2016, a busy year for Parliamentary panels

AM Jigeesh New Delhi | Updated on January 16, 2018 Published on December 28, 2016

Public Accounts Committe Chairman KV Thomas

While 2016 was a near wash out for the Parliament sessions, the parliamentary panels did more work. The standing and select committees of Parliament had a full year of working in 2016.

“Compared to 2014 and 2015, 2016 was a productive year for us. We could take everyone along and submit a number of major reports. We could blow the lid on the involvement of a number of big corporate houses in corruption and could ask the Centre to set their records right. Issues like NPAs could be brought before the public’s attention,” said KV Thomas, Chairman, Public Accounts Committee (PAC).

The PAC submitted 28 reports — a record according to Thomas — in 2016 and another 12 reports are ready to be tabled in the Budget session.

The public sector banks were hesitant to appear before the PAC when the panel started deliberating on the non performing assets (NPAs). But banks changed their minds after a little prodding from the panel’s chairman and the decision by the then RBI Governor to appear before it.

The PAC studied the NPA issue threadbare and the report is scheduled to be submitted during the next Budget session.

The Opposition, citing the Modi government’s reluctance to send Bills to standing committees, has been arguing that the BJP is subverting Parliamentary system. They alleged that the passage of Aadhaar Bill as a money bill, amendments to FCRA Bill and to the IT Act were brought through the “backdoors” without any consultations in the committees.

“This is absolutely wrong,” says Bhupender Yadav, BJP’s member on the committee.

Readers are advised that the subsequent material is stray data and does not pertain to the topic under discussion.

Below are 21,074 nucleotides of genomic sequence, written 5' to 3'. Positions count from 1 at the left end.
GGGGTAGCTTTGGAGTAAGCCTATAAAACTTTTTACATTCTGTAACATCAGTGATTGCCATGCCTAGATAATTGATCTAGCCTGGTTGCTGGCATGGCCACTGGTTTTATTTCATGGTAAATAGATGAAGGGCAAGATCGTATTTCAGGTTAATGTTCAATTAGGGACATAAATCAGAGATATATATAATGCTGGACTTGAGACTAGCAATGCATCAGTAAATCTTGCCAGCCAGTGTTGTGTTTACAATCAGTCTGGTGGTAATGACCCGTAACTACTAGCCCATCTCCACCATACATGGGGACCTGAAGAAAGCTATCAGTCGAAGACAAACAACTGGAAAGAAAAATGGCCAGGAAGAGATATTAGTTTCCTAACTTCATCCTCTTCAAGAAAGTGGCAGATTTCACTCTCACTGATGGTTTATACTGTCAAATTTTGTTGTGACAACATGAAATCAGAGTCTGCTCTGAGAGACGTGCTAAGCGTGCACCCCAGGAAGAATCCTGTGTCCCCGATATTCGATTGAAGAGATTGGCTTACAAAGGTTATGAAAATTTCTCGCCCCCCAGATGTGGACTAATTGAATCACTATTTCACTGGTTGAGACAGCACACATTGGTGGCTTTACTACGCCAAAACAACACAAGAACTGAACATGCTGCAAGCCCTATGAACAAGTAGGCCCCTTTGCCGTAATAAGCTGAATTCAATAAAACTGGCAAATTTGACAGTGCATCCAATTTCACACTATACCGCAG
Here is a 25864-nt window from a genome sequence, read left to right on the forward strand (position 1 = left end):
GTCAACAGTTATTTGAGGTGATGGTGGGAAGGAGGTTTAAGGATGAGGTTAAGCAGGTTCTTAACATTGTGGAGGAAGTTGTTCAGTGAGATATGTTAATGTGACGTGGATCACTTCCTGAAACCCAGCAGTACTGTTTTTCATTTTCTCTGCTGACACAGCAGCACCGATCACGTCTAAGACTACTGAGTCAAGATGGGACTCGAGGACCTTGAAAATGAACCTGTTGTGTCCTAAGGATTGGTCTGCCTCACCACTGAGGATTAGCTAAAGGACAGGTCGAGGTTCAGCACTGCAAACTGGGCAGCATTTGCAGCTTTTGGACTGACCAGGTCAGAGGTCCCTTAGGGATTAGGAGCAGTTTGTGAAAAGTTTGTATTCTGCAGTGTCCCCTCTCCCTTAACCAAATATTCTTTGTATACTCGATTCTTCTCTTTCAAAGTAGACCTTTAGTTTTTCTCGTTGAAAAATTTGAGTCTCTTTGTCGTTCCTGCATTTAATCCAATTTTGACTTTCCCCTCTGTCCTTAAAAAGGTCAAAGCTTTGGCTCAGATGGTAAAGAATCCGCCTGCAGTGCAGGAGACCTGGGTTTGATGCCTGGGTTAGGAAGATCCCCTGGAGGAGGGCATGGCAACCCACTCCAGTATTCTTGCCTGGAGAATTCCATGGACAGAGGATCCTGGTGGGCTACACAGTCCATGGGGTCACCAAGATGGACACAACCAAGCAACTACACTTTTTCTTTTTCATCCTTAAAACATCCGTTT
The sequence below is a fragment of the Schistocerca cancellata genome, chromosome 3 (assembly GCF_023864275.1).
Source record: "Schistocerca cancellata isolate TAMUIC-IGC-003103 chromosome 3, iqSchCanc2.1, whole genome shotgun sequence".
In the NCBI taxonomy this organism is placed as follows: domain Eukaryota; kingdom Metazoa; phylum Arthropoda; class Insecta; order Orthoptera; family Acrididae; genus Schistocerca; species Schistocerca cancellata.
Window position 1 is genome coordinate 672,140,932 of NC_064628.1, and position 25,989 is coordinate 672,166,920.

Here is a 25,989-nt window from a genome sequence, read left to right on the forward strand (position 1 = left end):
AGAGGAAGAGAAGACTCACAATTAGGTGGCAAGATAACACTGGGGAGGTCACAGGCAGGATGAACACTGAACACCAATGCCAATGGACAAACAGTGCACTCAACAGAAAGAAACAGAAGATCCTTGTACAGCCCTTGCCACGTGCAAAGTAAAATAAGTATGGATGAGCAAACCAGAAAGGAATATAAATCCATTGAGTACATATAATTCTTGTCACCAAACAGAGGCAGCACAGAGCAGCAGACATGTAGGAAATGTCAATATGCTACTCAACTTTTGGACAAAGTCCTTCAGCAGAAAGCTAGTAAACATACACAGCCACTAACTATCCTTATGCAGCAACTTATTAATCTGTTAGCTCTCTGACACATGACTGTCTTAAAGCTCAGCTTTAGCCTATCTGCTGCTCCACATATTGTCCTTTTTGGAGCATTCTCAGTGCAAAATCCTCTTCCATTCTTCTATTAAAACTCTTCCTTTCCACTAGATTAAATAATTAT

Bankruptcy code

“Look at the Insolvency and Bankruptcy Code. It was a path breaking legislation and the entire law was drafted in our committee. The report and the draft Bill was prepared unanimously,” he said. “I have not faced any hurdles from the government or the Opposition in the functioning of committees,” added Yadav, who headed five committees in 2016. The code “consolidates and amended” the laws relating to reorganisation and insolvency resolution of corporate persons, partnership firms and individuals in a time bound manner. “There is no single law in India that deals with insolvency and bankruptcy,” the report said.

The panel on the Enforcement of Security Interest and Recovery of Debts Laws and Miscellaneous Provisions (Amendment) Bill also submitted its report in 2016.

Be it the report of Commerce Standing committee on changing industrial scenario or the Law panel’s report on the delay in appointment of judges, several crucial issues concerned with the administration and delivery of governance were dealt in the Parliament panels.

Overall, more than 100 reports were submitted in Parliament by the Standing Committees.

More than a dozen legislations were discussed and debated in these panels. Most of the reports are critical of the Centre’s actions on various policy fronts, even if BJP leaders are heading the panel.

Farm growth worries

“The Committee are distressed to note that the pace of agricultural growth rate is slowly decreasing. The Committee observe that decadal rate of growth of agriculture since beginning of green revolution has decreased significantly from a high of 8.37 per cent during 1960-70 to a low of 1.44 per cent during 1990-2000.

“The rate of agriculture growth has been 2.61 per cent during 2000-2010,” noted a report of Agriculture Standing Committee headed by senior BJP MP Hukmdev Narayan Yadav.

Published on December 28, 2016
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